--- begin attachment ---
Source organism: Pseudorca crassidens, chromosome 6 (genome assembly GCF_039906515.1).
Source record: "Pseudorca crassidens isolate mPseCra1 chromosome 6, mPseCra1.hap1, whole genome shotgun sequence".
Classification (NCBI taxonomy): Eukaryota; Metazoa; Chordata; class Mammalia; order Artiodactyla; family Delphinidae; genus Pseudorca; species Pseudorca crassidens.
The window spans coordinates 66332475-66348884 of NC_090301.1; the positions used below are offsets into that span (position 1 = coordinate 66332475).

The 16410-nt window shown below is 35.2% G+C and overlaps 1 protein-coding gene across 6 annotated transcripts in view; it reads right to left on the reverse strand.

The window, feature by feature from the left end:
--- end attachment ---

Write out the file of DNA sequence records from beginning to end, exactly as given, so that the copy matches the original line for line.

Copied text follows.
Source organism: Pseudorca crassidens, chromosome 6 (genome assembly GCF_039906515.1).
Source record: "Pseudorca crassidens isolate mPseCra1 chromosome 6, mPseCra1.hap1, whole genome shotgun sequence".
Classification (NCBI taxonomy): Eukaryota; Metazoa; Chordata; class Mammalia; order Artiodactyla; family Delphinidae; genus Pseudorca; species Pseudorca crassidens.
The window spans coordinates 66332475-66348884 of NC_090301.1; the positions used below are offsets into that span (position 1 = coordinate 66332475).

The 16410-nt window shown below is 35.2% G+C and overlaps 1 protein-coding gene across 6 annotated transcripts in view; it reads right to left on the reverse strand.

The window, feature by feature from the left end: